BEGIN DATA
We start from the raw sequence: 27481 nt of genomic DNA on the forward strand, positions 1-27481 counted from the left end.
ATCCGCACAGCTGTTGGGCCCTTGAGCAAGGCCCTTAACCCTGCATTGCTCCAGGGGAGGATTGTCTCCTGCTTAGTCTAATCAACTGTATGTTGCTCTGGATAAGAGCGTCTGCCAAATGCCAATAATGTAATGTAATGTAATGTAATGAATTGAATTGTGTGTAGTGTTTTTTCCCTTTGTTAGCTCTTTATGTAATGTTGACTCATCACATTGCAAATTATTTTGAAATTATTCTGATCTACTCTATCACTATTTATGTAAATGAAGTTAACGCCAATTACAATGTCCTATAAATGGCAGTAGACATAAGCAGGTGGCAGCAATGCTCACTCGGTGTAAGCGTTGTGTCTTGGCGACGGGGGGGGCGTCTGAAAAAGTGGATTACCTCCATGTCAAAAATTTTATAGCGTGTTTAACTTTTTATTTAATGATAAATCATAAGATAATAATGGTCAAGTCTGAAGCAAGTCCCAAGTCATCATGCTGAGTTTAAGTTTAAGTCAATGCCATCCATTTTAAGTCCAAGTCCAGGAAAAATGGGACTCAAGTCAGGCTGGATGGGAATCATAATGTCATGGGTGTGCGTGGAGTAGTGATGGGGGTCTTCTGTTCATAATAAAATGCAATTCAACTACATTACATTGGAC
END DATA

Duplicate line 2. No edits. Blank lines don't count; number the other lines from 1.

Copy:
ATCCGCACAGCTGTTGGGCCCTTGAGCAAGGCCCTTAACCCTGCATTGCTCCAGGGGAGGATTGTCTCCTGCTTAGTCTAATCAACTGTATGTTGCTCTGGATAAGAGCGTCTGCCAAATGCCAATAATGTAATGTAATGTAATGTAATGAATTGAATTGTGTGTAGTGTTTTTTCCCTTTGTTAGCTCTTTATGTAATGTTGACTCATCACATTGCAAATTATTTTGAAATTATTCTGATCTACTCTATCACTATTTATGTAAATGAAGTTAACGCCAATTACAATGTCCTATAAATGGCAGTAGACATAAGCAGGTGGCAGCAATGCTCACTCGGTGTAAGCGTTGTGTCTTGGCGACGGGGGGGGCGTCTGAAAAAGTGGATTACCTCCATGTCAAAAATTTTATAGCGTGTTTAACTTTTTATTTAATGATAAATCATAAGATAATAATGGTCAAGTCTGAAGCAAGTCCCAAGTCATCATGCTGAGTTTAAGTTTAAGTCAATGCCATCCATTTTAAGTCCAAGTCCAGGAAAAATGGGACTCAAGTCAGGCTGGATGGGAATCATAATGTCATGGGTGTGCGTGGAGTAGTGATGGGGGTCTTCTGTTCATAATAAAATGCAATTCAACTACATTACATTGGAC